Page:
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Mos L.; Fania, C.; Benetti, E.; Bratti, P.; Maraglino, G.; Mazzer, A.; Cozzio, S.; Garavelli, G.; Casiglia, E.; Palatini, P.
Journal of Hypertension: June 2015
doi: 10.1097/01.hjh.0000467378.82732.55
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Objective:

Controversy still exists about the long-term cardiovascular and metabolic effects of coffee consumption in hypertension. Aim of the study was to assess the predictive capacity of coffee use for cardiovascular events (CVE) and to ascertain whether the coffee-CVE association was mediated by the long-term effects of coffee on blood pressure (BP) and glucose metabolism.

Design and method:

The analysis was made in 1201 participants from the HARVEST, a prospective cohort study of non-diabetic subjects aged 18–45 years, screened for stage 1 hypertension. BP was measured with ambulatory monitoring in all.

Results:

Among the participants, 26.3% were abstainers, 62.7% were moderate coffee drinkers (1–3 cups/day) and 10.0% were heavy coffee drinkers (>3 cups/day). During a 12.5 year follow-up there were 60 CVE. In multivariable Cox analyses, coffee consumption was a significant predictor of development of hypertension needing treatment with hazard ratios (HR) of 1.5 (CI,1.1–1.9) for heavy drinkers and 1.1 (0.9–1.3) for moderate drinkers compared to abstainers. Also, coffee was a predictor of future prediabetes with HRs of 2.0 (1-3-3.1) and 1.3 (0.9–1.7), in the heavy and moderate drinkers, respectively. In multivariable Cox analyses, including other lifestyle factors, age, sex, parental CVE, BMI, total cholesterol, 24 h ambulatory BP, 24 h ambulatory heart rate and follow-up changes in body weight, both coffee categories were independent predictors of CVE with HRs of 4.3 (1.3–13.9) for heavy coffee drinkers and 2.9 (1.04–8.2) for moderate drinkers. Inclusion of hypertension development in the regression attenuated the strength of the coffee-CVE association with HRs of 3.9 (1.2–12.5) for heavy and of 2.8 (0.99–7.8) for moderate drinkers. When future prediabetes was also incorporated, the relationship was of boderline significance for heavy coffee drinkers (HR, 3.2, 0.94–10.9) and was no longer significant for moderate drinkers (HR, 2.3, 0.8–6.5).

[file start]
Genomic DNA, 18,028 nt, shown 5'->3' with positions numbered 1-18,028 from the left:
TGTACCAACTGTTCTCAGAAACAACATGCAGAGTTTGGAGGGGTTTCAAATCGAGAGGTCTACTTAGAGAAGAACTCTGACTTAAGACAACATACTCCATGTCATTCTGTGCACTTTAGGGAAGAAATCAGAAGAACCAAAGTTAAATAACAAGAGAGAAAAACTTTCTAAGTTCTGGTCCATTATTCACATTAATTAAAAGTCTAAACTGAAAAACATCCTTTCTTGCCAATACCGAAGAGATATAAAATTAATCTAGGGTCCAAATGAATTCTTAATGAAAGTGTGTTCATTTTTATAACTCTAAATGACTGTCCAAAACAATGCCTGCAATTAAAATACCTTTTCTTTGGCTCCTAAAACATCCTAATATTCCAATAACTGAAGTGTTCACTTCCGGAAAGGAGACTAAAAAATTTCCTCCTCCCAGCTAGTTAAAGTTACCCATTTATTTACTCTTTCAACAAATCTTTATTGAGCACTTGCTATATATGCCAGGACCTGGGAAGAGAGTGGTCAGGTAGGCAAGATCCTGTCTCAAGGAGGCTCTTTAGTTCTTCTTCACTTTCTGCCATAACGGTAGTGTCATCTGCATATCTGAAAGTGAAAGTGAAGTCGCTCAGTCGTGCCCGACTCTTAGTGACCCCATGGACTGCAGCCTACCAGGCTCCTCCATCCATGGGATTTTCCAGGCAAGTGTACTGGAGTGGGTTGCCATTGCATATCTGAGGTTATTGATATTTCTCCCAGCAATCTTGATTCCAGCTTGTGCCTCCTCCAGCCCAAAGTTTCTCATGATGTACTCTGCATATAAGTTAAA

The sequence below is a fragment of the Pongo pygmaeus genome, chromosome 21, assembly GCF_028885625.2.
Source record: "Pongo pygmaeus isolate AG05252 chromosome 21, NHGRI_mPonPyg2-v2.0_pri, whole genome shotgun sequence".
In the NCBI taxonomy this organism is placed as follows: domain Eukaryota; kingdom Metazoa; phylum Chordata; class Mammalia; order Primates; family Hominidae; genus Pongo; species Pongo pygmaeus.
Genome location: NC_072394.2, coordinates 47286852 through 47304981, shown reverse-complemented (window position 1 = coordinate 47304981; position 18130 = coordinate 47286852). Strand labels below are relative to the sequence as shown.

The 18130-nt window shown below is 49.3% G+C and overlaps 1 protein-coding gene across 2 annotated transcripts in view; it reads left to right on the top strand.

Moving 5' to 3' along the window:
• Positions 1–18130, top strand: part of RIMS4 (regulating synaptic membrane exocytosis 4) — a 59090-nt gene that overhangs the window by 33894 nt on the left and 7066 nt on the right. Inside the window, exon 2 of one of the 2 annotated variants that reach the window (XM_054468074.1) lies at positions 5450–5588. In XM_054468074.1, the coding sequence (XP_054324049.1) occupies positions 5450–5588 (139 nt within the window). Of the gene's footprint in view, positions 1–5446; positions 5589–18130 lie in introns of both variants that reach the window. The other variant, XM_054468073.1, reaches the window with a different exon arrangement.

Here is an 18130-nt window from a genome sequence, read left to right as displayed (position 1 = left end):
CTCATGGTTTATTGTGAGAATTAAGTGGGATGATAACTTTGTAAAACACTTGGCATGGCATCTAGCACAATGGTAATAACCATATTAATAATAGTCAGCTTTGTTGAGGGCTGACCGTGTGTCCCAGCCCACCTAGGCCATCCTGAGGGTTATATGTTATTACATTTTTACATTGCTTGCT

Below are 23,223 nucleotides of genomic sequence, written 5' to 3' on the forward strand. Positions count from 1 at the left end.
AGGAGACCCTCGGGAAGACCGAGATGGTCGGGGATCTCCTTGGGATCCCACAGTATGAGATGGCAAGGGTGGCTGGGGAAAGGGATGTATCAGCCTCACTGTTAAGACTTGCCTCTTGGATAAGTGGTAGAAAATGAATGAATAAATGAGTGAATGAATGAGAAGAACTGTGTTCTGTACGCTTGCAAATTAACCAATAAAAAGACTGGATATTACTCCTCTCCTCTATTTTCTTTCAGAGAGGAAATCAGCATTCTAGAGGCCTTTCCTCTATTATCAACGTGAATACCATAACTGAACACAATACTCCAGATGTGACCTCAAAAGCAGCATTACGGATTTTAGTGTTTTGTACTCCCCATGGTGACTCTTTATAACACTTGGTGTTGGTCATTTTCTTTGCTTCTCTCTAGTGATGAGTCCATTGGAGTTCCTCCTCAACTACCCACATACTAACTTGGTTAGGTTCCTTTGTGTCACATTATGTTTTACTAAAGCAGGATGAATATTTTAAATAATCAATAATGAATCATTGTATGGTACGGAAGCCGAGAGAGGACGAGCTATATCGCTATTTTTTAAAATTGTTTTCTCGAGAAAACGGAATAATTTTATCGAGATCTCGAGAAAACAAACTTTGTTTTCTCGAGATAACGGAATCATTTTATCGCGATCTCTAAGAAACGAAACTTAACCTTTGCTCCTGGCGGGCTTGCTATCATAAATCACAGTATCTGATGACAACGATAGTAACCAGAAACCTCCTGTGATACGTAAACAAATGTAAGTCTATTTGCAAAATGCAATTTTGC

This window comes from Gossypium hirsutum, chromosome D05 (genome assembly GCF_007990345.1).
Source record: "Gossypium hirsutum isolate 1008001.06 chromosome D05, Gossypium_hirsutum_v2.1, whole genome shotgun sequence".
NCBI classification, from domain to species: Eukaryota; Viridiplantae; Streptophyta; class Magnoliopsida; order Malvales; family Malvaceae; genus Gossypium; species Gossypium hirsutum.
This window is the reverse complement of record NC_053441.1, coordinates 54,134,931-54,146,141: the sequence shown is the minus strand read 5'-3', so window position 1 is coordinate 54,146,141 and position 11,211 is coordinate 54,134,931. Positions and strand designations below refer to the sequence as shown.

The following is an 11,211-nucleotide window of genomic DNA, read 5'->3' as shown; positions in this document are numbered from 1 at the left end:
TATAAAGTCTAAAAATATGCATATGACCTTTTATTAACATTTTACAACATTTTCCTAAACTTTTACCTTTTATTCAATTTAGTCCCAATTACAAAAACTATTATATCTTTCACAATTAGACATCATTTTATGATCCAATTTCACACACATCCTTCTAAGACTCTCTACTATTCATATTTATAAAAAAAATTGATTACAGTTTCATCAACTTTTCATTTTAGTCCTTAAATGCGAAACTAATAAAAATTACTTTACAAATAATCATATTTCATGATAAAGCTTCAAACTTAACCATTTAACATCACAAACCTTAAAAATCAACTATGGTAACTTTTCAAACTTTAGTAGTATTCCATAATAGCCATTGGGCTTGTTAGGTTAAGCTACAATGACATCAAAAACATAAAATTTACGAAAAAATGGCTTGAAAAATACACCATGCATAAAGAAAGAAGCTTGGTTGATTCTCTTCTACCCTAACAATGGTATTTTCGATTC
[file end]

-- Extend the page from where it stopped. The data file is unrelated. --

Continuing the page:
Conclusions:

Coffee use is linearly associated with increased risk of CVE in stage 1 hypertension. The effect of coffee on CVE seems to be at least partially mediated by its long-term effects on BP and glucose metabolism. Coffee consumption should be reduced in young-to-middle-age patients with hypertension.

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